The Palm Beach Post from West Palm Beach, Florida on November 14, 1968 · Page 49
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November 14, 1968

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The Palm Beach Post from West Palm Beach, Florida · Page 49

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West Palm Beach, Florida
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Thursday, November 14, 1968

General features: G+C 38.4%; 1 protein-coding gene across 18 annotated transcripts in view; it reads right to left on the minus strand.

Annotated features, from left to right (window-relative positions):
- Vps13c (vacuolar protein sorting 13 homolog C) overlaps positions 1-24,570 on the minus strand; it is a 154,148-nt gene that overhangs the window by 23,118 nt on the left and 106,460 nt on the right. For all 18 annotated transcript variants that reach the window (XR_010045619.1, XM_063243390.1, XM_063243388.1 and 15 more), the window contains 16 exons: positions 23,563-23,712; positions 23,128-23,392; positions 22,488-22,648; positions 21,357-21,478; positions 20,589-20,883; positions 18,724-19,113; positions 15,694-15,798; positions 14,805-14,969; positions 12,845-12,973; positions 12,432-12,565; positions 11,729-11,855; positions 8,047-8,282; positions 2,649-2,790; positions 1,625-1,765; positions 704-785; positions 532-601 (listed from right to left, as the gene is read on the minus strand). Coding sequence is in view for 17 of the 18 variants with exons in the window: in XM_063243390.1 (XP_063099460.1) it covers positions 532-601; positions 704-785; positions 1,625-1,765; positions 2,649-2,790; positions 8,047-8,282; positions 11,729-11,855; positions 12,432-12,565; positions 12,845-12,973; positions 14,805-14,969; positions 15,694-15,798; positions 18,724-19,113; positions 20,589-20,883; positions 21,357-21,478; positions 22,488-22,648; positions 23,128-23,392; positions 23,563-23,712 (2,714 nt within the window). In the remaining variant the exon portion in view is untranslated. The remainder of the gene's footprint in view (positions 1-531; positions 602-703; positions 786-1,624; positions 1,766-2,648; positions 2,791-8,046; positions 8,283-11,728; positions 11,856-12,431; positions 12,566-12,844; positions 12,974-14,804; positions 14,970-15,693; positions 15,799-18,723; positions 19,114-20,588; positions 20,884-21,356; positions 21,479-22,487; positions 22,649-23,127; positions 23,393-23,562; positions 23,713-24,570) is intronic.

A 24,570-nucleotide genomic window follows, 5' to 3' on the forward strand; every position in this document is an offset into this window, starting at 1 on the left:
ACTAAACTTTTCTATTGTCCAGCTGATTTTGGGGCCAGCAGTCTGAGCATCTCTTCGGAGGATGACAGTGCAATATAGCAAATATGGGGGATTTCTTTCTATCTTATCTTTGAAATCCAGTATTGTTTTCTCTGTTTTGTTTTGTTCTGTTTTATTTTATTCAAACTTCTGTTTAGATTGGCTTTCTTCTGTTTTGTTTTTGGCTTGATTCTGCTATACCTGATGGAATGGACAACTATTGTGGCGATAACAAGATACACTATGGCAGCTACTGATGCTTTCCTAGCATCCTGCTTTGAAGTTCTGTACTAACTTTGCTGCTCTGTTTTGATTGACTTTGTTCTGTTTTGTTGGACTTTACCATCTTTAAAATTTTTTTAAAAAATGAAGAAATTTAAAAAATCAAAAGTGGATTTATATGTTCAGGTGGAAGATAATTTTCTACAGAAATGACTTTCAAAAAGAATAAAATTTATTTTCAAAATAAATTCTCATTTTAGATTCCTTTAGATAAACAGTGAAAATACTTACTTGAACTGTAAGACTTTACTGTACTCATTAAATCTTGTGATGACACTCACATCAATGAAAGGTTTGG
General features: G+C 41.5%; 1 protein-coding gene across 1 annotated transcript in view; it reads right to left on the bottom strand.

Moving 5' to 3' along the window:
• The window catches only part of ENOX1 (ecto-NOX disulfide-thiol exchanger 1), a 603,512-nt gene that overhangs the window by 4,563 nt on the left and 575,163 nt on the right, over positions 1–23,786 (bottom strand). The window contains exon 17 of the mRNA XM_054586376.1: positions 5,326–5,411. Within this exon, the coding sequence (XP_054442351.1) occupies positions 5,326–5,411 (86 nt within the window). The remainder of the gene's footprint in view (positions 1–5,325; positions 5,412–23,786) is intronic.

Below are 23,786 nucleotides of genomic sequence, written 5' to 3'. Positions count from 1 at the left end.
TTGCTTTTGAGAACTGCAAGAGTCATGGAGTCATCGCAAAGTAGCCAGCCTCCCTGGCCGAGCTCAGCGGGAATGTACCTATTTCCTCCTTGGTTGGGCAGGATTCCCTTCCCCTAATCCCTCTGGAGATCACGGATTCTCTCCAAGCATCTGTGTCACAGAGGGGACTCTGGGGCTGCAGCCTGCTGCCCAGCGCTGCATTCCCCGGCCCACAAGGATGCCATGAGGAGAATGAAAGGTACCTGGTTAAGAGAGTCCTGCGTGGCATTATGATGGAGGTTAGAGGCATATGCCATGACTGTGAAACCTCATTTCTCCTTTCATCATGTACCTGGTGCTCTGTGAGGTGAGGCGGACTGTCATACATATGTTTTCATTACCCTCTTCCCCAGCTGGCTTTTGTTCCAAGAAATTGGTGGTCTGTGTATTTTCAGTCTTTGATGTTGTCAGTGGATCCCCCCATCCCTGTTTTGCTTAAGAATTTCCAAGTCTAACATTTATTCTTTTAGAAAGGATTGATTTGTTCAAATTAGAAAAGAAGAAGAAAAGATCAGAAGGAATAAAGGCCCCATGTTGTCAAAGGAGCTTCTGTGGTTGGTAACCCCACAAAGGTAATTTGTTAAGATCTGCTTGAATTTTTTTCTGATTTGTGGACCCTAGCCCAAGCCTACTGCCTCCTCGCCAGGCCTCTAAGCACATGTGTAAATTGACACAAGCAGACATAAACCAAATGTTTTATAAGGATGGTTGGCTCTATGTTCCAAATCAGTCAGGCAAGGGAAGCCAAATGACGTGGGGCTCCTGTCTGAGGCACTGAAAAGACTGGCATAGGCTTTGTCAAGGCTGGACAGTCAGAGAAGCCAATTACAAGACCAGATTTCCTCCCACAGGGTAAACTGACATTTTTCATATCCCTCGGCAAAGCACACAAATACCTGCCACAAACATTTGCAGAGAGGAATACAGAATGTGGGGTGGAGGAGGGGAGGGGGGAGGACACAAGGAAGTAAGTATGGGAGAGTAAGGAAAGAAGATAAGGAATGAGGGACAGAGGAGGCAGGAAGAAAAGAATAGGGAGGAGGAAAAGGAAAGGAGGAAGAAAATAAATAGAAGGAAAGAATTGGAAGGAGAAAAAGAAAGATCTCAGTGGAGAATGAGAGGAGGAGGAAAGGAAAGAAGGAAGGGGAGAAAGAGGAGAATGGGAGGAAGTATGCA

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The Palm Beach ;1 FOOD SECTION Post and Times FAMILY NEWS RECIPES Till KSU AY, NOVEMBER 11. 18 Prepare Succulent Quail In The California Style "Oh the days gone by! Oh the days gone by! The apples in the orchard, and the pathway through the rye; The chirrup of the robin, and the whistle of the quail As he piped across the meadows sweet as any nightingale." From "Rhymes of Childhood." James Whltcomb Riley That whistling bird In our poem is, of course, the Bob-white, a common American quail. This bird advertises . . . with his cheery whistled call. But he is not the only quail in the world, no matter what he may tell you. Quail Is the best big black patch on his tummy. The gray and brown Mountain Quail has a straight standing plume like an Indian chief and side bars like latticed windows down his side. And the king of them all, the California Quail, is fat and stately and richly feathered with a deep sweep of tail and tall curving head plumes like a dowager at tea. To the despair of the California Chamber of Commerce, when California's very own quail talks it says "chl-ca-go," "chi-ca-go." Quail is known the world over and from very ancient times. In the Old Testament we read, "And there went known of our grassland game birds and species abound in every area of the United States and in parts of Canada. According to our fish and game authorities the most popular game birds nationwide are grouse, pheasant, partridge and quail. And in the West, quail leads all the rest. There is the Bobwhite with his downy creamy breast. There is the Scaled or Blue Quail of pale gray with a fuzzy cotton top. The Harlequin Quail Is a clown . . . with his feathers patched and spotted and his long-nosed mask like a Medieval mime. The Desert or Gambol's Quail has a funny forth a wind from the Lord, and brought quails from the sea." We have records of banquets in Egypt, Greece and Rome where the tiny birds in their thousands were roasted wrapped in fresh grape leaves. And from the gourmets of the Old World, we have much advice. Alexandre Dumas puts it that "This is the most darling and loveable of all game. A fat quail gives equal pleasure by its flavor, color and form. It is an act of culinary ignorance to prepare in any way except roasted In buttered paper." It is true that quail does well roasted in and served out of buttered paper, or butter paper or en papillote. Paper bag cookery preserves flavor and certainly makes use of those lovely strong sacks from the supermarket. But never think that this is the only acceptable method of cooking quail. M. Dumas' prejudices should not sidetrack us from such Belgian recipes as Casserole of Quail with Lettuce or Caille Sous La Cendre . . . made with wild chanterelles and cooked in a hot ash fire, clay pot or cooling bakers oven. Or a very old French recipe for quail served in small buttered cassolettes of fine porcelain or silver, half-filled with a mous- seline forcemeat made of quail and truffle essence, poached one minute then filled with a whole quail that has been cooked in butter and is now sprinkled with a nut-brown butter combined with a little pale melted glaze and pineapple juice. If this sounds too much like a Tiffany table setting, not meant for eating, there is a newer and more modest French method. Each bird Is wrapped in a buttered vine-leaf and thin slice of bacon for barding or larding, roasted in a quick oven 10 minutes, served en croute with half-lemons. Broiled quail makes many an English breakfast and jugged quail a jolly English supper. Quail has a special affinity for veal stock, quinces and raisins plumped In beer or wine. Quail may be baked, braised, broiled, casseroled, chafing-dished, charcoal broiled, panned, poached, roasted, sauteed, spitted, made Into risotto, salmis or plain stew. THE classic method for quail Is probably this: Roasted quickly in a hoi oven draped with bacon and basted constantly with butter: then served on freshly made toast, profusely buttered; with a tart conserve, traditionally currant; a slice of lemon; a cluster of crisp watercress; homemade Saratoga chips and Brussels sprouts. The English and continental recipes for Brussels sprouts as a game accompaniment are as strict and classical as the game methods themselves. You may have sprouts In a puree; a souffle; par boiled then cooked in a brown butter: poached In broth and white wine and dressed with sweet butter and nutmeg; or in that old chestnut, Brussels Sprouts and Chestnuts. All of these European methods for quail and sprouts are splendid. However, we are going to shake things up a bit and cook them California style. Our recipe for Oven Frieci Quail and Sprouts reflects the Californlan's fondness for frito mlsto . . . mixed fry. The Brussels sprouts and the birds are battered up and put into a hot oven just until they are crisp and golden, and they are served with more gold in the form of homemade game straws (found on the page of "Classic accompaniments foi Game Birds"). Panned Quail and Sprouts is influenced by the swift, clean, crisp cooking of the Japanese in California. The birds are sauteed until crisply browned. The sprouts and other vegetables are thinly sliced in the Oriental way and sauteed with a sesame seed butter. OVEN FRIED QUAIL AND BRUSSELS SPROUTS, CALIFORNIA STYLE (Makes 6 servings) 12 quail or six partridge l-'j eupssaulerne 4 eggs 4 cup milk 1 - ' cups fine dry bread crumbs 2 tablespoons salt 1 teaspoon cracked black pepper 2 tablespoons chervil 2 packages (10 ounces each) frozen California Brussels sprouts, thawed and halved 2- 3 cup butter or margarine Tie legs of quail together; marinate in sauterne overnight. Drain and dry thorough ly. Combine eggs and milk. Dip quail in this mixture and then in bread crumbs thai have been mixed with the salt, pepper and chervil. Repeal the same process for the sprouts. Saute quail until golden brown on all sides; repca; with the sprouts. Arrange quail and sprouts in large shallow baking dish or roasting pan. Cover and bake in 400 degree ( hot ) oven 20 minutes, until quail are tender. PANNED QUAIL AND SPROUTS, CALIFORNIA STYLE (Makes 6 servings) 12 quail or six partridge 1-4 cups dry white wine 1-', cups butter 2 packages (10 ounces each) frozen California Brussels sprouts, thawed 6 tablespoons sesame seed 2 sweet onions, thinly sliced 4 cups thinly sliced mushrooms 3 cups diagonally sliced celery 2 teaspoons niunosodiiim glu-tamate 1- '4 tablespoons lemon juice To prepare quail: Tie legs of quail together and fasten wings behind backs. Marinate in the wine overnight. Drain and dry throroughly. Saute i:i '.2 cup of the bulter 2r) to .It) minutes until crisply browned. Place on serving platter and pour pan drippings over. To prepare vegetables: Cook Brussels sprouts in boiling water 5 minutes. Drain and cool slightly, then slice thinly. Melt '2 cup of the butter In large skillet. Saute 4 tablespoon of the sesame seed until lightly browned. Place vegetables in skillet, sprinkle monosoclium gluta-mate and 1 tablespoon of tin lemon juice over them; saute 5 to 7 minutes, turning constantly to coat with butter ami sesame. Melt remaining butter, adding the rest of the sesame seed .ind lemon juice. Arrange vegetables on platter with the quail and serve the additional sesame seed butter with all. n- , rn, T.niiiiniiitir- tto- . - - - - &i Game Bird Cooking Tips f r "1 ' - soned marinade will ruin these delicate birds. However, you may add a bay leaf, a bit of lemon juice or a few juniper berries, if you feel so inclined, without Interfering with the natural flavor or with the recipe itself. This simple precaution of marinating will spare you much disappointment and, although it Is not usually necessary with farm raised birds, it certainly cannot do harm. You may place frozen birds In the marinade and do your thawing and tenderizing simultaneously so long as you do not Intend to re-use the drained marinade as a basting sauce. The thawing action will dilute the marinade and spoil it for further use. Larding . . . proof against leanness: Having led the sportsman a merry chase through field, marsh and meadow, wild game birds tend to be muscular, with pure lean meat. Hence, larding before cooking Is essential with game taken in the field. With farm raised birds that are bred to fat rather than muscle, larding is not usually required. Nor is it required with a wild game bird that has been hung to full ripeness. With game birds the larding is laid on, rather than through with a larding needle, so as to keep the fragile birds as Intact as possible. You may employ for this purpose bacon In any form, salt pork, suet, fat back, chicken fat or goose grease . . . laid across the breast and legs in strips or pieces. Or butter, lard or shortening can be dotted on or melted and brushed on, as can olive or any cooking oil. Basting... proof against dryness: Basting Is actually an extension of larding, as you continue to add fat and moisture while cooking. You may baste with the drained marinade, with a simple butter sauce or as specified in your recipe. The basting liquid, together with the cooking Juices, can form the base for a finished sauce or gravy. In this case, take care with the larding material. It will add Its flavor to the final dish. COOKING Specific directions and cooking times are given In the recipes; but these basic principles apply to all game bird cookery. Small game such as game birds should be prepared with a minimum of fuss, If you wish to encourage the natural flavor to emerge. Quick, simple cooking with great restraint in seasoning Is the rule. Dry Heat Methods: Young birds. . .those taken In the same year bred, .may be cooked by dry heat. They may be broiled, oven or pan fried, baked-oven roasted or spit roasted. Spit roasting Is Ideal for game birds, as It keeps them plump and juicy while cooking and browns them Under the term game birds are Included all edible land and shore birds and waterfowl that exist in a wild state. The armchair hunter can duplicate many popular game birds in a domestic state . . . farm raised and available at local markets fresh, canned or quick-frozen. You will note when shopping for game birds that the term domestic is used in reference both to farm raised birds as opposed to wild and to all native American game birds as opposed to imported. PREPARATION In the Instructions that follow It is assumed that the fresh kill will have been dressed out correctly according to the best procedures. The experienced hunter will know these, of course, and a number of federal and local agencies are prepared to be helpful on the subject (see sources below). In dressing wild birds, the blood may be collected for use In sauces and gravies and, If you wish, your game purveyor will often supply blood in a special container. Once home, the birds may be aged (hung) before they are cooked or carefully frozen for later use. This may be done at home or there are excellent commercial facilities (locker plants and local meat markets) that will age, freeze and store your game birds. A note on freezing: Thaw birds in the refrigerator rather than at room temperature. After thawing cook at once. Do not re-freeze. A note on hanging: Game birds can be hung or prepared fresh according to preference. The high bird will be much more tender and more strongly flavored; for the longer hung, the gamier. Recommended hanging times will be found in the source material listed below. A note on the innards: Really old cookbooks call for serving the trails and lights of small game. The modern method is to discard these, except In the preparation of woodcock. All birds given here are to be plucked, drawn and singed. The discarded livers and hearts may be saved for stocks and pates, the giblets for stock and gravy. Do not wash the cavities with water; but rather wipe out with a cloth wrung out In hot water. Once this preparation Is behind you, you can cook game birds as casually as you do chicken or other barnyard fowl, cautioned thusly: Beware toughness, leanness and dryness. Marinating . . . proof against toughness: You can insure tenderness In wild game birds by marinating for several hours or overnight in a small amount of light dry wine. Use from one-fourth to one cup per bird depending upon size. This will not affect the flavor. It Is not meant to. A strongly sea quickly and evenly. Moist Heat Methods: Older birds are excellent for potting, stewing, jugging or any method that involves cooking In liquid. This is, In a sense, perpetual basting and can result in a surprisingly succulent and savory bird. Older birds can also make rich stock for soups and sauces and splendid hash and forcemeat. The gist Is: fast cooking for the young, slow cooking for the old. A note on cooking farm raised game birds: The above Instructions are given primarily for wild game birds. With some modifications. . .principally marinating, larding and basting. . .the cooking procedures remain the same for farm raised birds. You will find the wild birds lean and muscular with a definite ga-mey flavor. The domestic bird of the same species will be plump and mild, with much more tender flesh. A note on trussing: This is advisable for most game birds. Small though they are, they make a much more tidy appearance when their little legs are neatly tied before cooking. Use trussing cord or employ ordinary heavy-duty button thread. Cut the ihread just before serving. Ducks are the exception to trussing, as their legs are just too short to matter. If the birds are very tough and the flesh tastes somewhat bitter, It is best to discard the legs altogether before serving. A note on stuffing: Any game bird can be stuffed with the allowance of a few more minutes to the total cooking time. Birds should be stuffed just prior to cooking, and the cavity closed with trussing thread and needle or trussing pins. A note on doneness: No time table is given here on game bird cooking, as specific times are given for each recipe. However, this simple test for doneness may be helpful: Just graps the bone end of the leg and jiggle gently. The joint should move without effort and the thick part of the drum-itlck should yield when pressed. Paper It NEW YORX (UPI) - Consumer mall received by a leading paper goods manufacturer shows housewives have found some unusual uses for paper towels. In the kitchen, they've used towels as substitute coffee filters, for rolling up cake rolls and bouquet garni bags. They have also substituted towels for pressing cloths in Ironing clothes, for diaper liners and baby bed pads and lining the Inside of men's hat bands, the Scott Paper Co. said. si ? .. . Welkin NEW FROM KRAFT-Teez Dip made with fresh sour cream in four zingy flavors. FRENCH "'0 luunnitFRimsu i ' VI "Hip